EU (Withdrawal) Bill, Committee Stage day eight, House of Commons, 20 December 2017

The European Union (Withdrawal) Bill will convert the entire body of EU law into UK law, with the intention of allowing businesses to continue operating and providing fairness to individuals, knowing the rules have not changed when the UK leaves the EU. This legal certainty must be given to councils too.


Key messages

  • The European Union (Withdrawal) Bill will convert the entire body of EU law into UK law, with the intention of allowing businesses to continue operating and providing fairness to individuals, knowing the rules have not changed when the UK leaves the EU. This legal certainty must be given to councils too.
  • EU laws impact many of the council services that affect people's day-to-day lives, from protecting people from unsafe food when they eat out to regulating how councils buy goods and services. The conversion of EU law will therefore have an impact on our most important public services. • Currently local government has a formal advisory role in the EU law and policy-making process through its membership of the EU Committee of the Regions (CoR). Formally involving local government in law-making has ensured that EU laws are improved by consulting those at the frontline of delivery.
  • The Prime Minister made a commitment that the same rules will apply on the day after exit as on the day before. Therefore, a replacement of this formal advisory role is needed so that local government can continue our role in good law-making in the UK once we leave the EU and to ensure no deficiency in local government powers. To be clear, it is the rights and responsibilities local government currently have that need to be replicated, not the institution of the CoR itself.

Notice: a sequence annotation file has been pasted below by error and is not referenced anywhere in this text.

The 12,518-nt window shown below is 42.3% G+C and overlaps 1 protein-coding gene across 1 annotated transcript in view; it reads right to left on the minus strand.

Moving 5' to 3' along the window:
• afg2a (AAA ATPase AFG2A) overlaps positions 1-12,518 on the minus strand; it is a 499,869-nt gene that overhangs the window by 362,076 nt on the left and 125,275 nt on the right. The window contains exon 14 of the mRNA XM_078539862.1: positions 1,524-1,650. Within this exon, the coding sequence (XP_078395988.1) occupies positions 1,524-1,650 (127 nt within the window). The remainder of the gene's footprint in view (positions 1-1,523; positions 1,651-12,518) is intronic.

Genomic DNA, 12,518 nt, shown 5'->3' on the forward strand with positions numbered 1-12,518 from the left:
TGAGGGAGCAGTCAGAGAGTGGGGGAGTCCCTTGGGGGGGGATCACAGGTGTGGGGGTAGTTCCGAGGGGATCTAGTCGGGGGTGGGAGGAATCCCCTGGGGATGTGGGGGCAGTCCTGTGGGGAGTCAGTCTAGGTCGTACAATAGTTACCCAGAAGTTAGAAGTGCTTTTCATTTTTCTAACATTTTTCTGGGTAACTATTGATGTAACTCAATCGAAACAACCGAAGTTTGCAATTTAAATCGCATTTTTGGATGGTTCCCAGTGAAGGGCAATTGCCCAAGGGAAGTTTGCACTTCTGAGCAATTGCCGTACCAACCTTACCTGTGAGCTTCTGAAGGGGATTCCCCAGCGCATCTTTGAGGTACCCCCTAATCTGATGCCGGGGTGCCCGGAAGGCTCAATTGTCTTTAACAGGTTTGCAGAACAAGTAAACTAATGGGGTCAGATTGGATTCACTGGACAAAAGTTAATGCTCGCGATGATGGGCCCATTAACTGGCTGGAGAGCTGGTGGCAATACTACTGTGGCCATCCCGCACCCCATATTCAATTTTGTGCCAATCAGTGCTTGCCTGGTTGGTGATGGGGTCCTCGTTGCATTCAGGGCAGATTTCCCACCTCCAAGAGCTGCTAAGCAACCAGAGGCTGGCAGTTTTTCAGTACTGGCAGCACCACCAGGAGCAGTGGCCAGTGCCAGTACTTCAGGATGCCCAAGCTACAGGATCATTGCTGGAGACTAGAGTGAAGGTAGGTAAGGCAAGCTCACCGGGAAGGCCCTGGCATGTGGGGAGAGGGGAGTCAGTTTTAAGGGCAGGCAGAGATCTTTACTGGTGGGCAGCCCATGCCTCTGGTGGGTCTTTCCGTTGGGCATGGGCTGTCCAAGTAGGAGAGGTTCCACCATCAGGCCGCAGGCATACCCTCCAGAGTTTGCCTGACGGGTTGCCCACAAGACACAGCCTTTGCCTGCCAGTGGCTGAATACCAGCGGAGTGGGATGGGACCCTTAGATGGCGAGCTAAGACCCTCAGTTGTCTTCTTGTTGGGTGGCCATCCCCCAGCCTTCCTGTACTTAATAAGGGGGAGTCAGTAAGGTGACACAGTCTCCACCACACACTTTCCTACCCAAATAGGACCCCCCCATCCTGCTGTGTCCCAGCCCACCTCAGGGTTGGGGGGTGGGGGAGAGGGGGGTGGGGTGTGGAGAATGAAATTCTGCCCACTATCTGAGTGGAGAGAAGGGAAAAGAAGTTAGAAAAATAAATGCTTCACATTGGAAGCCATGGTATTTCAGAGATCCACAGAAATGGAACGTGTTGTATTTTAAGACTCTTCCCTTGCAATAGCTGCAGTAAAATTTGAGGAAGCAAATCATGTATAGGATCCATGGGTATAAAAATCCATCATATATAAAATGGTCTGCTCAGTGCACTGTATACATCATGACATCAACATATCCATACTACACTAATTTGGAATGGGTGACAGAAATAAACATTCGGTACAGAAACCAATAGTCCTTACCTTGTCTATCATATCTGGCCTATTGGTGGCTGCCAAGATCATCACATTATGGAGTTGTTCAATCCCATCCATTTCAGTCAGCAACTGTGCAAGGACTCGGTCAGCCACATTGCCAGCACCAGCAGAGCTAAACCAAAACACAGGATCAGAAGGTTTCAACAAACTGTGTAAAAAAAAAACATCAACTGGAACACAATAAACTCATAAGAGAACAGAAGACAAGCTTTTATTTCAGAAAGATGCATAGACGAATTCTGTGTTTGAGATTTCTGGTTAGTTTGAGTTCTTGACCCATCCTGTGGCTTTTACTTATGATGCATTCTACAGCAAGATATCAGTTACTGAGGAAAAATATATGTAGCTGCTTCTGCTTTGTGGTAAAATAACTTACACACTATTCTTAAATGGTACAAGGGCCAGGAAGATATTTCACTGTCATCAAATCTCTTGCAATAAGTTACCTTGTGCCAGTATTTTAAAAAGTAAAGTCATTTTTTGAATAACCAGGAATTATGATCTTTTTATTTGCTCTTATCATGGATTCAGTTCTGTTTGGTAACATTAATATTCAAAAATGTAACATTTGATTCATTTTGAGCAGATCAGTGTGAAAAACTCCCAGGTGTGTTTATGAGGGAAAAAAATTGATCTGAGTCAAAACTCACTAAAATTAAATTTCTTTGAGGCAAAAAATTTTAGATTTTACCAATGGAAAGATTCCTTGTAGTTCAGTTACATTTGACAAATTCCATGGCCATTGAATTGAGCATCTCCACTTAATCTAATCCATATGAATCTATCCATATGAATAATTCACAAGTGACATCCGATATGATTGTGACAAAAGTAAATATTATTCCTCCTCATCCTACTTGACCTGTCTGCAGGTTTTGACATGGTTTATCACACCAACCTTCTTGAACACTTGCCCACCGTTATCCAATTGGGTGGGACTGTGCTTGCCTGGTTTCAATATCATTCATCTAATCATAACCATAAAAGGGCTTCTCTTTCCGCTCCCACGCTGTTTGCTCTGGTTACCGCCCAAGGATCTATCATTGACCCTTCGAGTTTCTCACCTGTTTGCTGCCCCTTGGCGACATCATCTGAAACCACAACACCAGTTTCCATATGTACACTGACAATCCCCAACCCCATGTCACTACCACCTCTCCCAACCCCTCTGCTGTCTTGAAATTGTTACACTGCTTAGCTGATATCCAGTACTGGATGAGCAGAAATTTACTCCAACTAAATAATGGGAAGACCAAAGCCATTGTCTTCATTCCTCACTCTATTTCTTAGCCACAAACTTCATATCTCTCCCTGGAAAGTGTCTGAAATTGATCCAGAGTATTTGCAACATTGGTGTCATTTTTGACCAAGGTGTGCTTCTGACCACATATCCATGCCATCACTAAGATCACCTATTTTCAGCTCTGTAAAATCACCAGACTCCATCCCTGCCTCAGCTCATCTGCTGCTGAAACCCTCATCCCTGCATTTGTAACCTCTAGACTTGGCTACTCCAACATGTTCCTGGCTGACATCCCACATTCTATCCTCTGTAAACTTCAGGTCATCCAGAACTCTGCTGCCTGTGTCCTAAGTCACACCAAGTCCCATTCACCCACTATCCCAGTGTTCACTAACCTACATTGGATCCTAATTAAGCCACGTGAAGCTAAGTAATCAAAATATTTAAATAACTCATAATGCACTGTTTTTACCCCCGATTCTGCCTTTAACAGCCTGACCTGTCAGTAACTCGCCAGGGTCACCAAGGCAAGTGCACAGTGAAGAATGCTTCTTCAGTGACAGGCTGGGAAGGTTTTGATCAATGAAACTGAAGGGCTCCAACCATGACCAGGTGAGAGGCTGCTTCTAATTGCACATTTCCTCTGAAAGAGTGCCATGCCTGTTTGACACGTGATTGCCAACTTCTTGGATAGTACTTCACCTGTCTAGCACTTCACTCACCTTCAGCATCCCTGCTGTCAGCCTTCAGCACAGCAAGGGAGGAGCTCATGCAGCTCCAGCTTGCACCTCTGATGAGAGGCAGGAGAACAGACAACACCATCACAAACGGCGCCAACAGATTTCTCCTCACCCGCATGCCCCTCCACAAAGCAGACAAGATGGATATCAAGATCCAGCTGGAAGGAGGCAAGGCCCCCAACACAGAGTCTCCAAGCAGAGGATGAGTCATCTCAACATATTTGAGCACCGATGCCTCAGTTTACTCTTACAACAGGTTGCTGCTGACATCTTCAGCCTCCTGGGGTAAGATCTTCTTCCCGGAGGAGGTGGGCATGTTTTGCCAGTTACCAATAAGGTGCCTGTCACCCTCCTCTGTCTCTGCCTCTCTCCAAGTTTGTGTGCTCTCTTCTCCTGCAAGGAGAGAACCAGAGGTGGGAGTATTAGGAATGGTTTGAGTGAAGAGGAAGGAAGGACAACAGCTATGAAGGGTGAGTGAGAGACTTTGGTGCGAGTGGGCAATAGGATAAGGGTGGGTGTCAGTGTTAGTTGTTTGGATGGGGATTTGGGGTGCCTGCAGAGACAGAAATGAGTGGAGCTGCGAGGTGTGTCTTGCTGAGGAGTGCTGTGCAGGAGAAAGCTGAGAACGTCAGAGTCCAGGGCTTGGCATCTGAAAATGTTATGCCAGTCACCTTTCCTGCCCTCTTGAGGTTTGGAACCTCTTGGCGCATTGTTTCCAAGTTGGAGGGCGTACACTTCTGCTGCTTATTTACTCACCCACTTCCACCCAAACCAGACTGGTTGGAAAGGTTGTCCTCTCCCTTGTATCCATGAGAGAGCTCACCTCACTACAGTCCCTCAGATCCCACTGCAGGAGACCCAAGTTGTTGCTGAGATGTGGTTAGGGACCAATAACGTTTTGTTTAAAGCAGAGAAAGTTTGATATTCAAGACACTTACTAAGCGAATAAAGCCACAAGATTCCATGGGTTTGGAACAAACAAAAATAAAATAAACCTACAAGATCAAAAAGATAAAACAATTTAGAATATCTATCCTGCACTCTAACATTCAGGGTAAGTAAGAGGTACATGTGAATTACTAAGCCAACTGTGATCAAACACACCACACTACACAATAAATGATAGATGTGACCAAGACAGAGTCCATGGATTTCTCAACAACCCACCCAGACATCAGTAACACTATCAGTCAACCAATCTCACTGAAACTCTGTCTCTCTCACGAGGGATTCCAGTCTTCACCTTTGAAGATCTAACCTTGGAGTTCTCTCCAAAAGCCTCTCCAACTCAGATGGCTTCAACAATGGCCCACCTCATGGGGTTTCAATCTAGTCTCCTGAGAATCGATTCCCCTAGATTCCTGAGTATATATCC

• The LGA, together with the local government associations in Wales, Scotland and Northern Ireland – have been in discussion with the UK Government about how this advisory role might be replicated in UK law. Our shared ambition is to replicate the advisory role of local government in the UK post-exit, without creating new bureaucracies. We wish to continue our constructive discussions with the Government. Parliament should be advised on progress and we would encourage the Government to update Parliament on progress at Report Stage of the Bill.
  • Former EU powers will start to be reviewed after the Bill is passed. Brexit should not simply mean a transfer of powers from Brussels to Westminster, Holyrood, Stormont and Cardiff Bay. It must lead to new legislative freedoms and flexibilities for councils so that residents and businesses benefit. Taking decisions over how to run local services closer to where people live is key to improving them and saving money.

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EU (Withdrawal) Bill, Committee Stage day eight, House of Commons, 20 December 2017